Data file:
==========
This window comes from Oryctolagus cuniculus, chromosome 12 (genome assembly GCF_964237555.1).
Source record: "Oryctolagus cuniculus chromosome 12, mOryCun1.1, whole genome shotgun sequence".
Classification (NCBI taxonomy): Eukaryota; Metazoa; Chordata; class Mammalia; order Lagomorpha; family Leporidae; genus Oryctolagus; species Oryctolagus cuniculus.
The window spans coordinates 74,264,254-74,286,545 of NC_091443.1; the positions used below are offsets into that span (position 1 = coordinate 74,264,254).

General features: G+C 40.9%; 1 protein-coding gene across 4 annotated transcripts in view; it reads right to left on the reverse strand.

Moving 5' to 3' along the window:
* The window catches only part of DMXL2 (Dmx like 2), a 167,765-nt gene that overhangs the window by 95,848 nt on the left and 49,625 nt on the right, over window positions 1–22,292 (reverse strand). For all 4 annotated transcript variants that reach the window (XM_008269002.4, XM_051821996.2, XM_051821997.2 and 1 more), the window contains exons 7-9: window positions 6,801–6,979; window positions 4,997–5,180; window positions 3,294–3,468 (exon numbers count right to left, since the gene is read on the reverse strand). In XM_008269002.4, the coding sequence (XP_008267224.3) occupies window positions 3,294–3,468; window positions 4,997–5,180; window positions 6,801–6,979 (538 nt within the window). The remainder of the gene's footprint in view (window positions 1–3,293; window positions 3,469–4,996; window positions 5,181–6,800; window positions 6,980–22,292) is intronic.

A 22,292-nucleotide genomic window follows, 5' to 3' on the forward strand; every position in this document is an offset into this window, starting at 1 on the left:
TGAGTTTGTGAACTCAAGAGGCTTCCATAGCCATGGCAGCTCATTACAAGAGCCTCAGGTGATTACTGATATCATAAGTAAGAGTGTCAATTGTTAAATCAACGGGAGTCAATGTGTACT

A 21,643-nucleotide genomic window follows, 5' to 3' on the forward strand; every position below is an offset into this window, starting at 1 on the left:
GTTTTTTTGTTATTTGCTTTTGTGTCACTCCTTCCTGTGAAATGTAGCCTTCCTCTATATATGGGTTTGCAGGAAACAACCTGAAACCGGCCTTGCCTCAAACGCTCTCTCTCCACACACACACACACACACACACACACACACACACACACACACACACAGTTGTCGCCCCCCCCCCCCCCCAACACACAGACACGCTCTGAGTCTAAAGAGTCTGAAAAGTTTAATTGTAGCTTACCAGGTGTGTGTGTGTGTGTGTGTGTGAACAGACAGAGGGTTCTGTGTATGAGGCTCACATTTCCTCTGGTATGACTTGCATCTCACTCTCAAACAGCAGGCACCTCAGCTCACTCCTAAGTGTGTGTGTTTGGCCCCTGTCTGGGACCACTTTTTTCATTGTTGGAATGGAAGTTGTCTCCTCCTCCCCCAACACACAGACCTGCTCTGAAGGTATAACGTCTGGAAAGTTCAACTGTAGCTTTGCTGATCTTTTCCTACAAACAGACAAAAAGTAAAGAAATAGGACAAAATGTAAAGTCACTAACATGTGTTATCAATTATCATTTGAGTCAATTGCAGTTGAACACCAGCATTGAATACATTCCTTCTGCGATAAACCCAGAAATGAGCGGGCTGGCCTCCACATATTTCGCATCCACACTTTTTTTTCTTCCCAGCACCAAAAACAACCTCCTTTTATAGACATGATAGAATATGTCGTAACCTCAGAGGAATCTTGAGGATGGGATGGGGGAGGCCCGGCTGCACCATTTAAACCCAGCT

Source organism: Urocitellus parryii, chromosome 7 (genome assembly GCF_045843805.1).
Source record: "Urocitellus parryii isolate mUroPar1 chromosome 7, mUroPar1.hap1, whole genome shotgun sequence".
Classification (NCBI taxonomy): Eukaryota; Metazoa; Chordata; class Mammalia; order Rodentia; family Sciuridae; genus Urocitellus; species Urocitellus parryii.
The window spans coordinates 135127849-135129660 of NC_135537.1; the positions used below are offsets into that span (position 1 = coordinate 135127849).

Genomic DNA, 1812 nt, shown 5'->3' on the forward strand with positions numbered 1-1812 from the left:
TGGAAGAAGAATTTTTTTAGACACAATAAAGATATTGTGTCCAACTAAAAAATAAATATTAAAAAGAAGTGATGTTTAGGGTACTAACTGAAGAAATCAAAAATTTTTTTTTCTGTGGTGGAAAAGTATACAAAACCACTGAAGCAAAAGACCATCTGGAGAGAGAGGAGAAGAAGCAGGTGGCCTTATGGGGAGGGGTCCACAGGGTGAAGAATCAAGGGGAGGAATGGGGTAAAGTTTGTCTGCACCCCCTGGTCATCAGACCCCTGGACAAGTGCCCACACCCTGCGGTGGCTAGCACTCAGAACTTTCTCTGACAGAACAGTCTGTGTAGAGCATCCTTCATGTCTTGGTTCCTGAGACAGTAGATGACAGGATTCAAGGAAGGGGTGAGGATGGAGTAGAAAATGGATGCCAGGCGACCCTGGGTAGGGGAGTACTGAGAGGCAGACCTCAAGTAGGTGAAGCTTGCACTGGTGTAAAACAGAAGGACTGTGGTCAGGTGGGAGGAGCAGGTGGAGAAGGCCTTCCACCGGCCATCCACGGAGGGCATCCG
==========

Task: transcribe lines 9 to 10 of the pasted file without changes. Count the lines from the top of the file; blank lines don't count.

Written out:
TGAGTTTGTGAACTCAAGAGGCTTCCATAGCCATGGCAGCTCATTACAAGAGCCTCAGGTGATTACTGATATCATAAGTAAGAGTGTCAATTGTTAAATCAACGGGAGTCAATGTGTACT

A 21,643-nucleotide genomic window follows, 5' to 3' on the forward strand; every position below is an offset into this window, starting at 1 on the left: